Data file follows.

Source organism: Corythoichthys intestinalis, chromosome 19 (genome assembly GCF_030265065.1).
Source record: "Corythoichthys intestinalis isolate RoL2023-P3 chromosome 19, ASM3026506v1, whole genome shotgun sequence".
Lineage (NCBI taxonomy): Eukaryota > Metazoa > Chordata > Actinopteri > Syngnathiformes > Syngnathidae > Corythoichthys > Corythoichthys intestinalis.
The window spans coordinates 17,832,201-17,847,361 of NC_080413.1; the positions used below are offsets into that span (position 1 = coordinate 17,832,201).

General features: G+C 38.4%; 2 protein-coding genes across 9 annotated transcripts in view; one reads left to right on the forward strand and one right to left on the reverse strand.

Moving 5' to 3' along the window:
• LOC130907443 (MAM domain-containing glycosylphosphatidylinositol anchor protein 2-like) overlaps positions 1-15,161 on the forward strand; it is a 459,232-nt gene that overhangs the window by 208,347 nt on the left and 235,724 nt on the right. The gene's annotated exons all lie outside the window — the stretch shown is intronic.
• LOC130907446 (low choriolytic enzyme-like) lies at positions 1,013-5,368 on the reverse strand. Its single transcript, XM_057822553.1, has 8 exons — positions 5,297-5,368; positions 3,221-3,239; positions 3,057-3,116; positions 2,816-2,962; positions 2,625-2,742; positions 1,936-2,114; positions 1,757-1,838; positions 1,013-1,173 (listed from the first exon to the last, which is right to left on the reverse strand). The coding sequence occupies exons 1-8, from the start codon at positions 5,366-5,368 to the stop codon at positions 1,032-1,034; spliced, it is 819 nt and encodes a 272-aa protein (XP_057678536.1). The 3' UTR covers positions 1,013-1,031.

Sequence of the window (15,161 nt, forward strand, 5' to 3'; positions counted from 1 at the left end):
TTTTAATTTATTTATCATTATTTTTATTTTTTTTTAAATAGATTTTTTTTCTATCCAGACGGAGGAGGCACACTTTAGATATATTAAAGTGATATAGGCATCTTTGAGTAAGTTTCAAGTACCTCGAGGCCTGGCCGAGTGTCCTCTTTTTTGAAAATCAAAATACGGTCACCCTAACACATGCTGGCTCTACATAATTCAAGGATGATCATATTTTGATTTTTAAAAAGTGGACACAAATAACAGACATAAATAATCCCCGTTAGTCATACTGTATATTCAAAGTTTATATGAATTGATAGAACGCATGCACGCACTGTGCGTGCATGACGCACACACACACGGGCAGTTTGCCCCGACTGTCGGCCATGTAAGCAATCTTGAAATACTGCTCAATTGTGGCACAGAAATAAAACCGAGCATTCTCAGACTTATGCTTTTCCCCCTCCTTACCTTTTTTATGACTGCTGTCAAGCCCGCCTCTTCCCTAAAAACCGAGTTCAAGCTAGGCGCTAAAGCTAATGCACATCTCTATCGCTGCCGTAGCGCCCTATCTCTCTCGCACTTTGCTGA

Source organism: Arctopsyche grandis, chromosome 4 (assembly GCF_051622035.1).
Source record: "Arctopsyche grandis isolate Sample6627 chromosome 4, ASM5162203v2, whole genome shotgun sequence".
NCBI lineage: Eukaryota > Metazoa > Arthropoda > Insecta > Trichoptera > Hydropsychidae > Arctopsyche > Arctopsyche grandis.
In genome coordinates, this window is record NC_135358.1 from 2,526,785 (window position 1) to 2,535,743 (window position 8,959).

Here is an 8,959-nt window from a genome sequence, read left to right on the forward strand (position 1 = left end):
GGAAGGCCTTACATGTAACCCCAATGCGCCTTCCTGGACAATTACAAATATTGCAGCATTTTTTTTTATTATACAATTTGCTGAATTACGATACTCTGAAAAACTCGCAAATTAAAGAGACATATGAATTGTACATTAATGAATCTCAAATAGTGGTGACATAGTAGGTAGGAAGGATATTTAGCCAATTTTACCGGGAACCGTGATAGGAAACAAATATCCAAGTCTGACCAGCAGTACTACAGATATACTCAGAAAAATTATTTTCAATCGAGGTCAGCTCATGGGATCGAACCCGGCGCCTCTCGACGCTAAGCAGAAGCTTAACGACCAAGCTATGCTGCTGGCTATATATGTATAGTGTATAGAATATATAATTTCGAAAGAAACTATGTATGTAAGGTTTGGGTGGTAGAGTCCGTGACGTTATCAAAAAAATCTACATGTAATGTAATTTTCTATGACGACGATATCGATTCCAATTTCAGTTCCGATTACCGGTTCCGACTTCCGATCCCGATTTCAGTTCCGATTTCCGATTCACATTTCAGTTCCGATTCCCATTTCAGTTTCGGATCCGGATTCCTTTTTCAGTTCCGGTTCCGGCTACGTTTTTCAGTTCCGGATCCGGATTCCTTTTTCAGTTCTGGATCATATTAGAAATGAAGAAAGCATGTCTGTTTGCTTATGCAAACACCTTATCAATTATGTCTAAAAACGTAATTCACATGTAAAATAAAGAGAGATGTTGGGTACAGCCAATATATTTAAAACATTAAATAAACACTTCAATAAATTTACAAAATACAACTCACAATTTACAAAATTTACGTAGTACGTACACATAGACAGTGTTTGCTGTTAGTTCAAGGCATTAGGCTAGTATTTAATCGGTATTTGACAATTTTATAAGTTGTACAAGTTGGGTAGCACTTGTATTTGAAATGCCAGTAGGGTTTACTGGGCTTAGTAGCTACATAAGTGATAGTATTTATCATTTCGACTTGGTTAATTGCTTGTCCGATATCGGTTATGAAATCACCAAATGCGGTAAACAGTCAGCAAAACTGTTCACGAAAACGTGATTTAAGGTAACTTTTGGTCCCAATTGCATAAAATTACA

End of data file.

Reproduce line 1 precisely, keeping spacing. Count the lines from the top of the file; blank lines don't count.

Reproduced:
Source organism: Corythoichthys intestinalis, chromosome 19 (genome assembly GCF_030265065.1).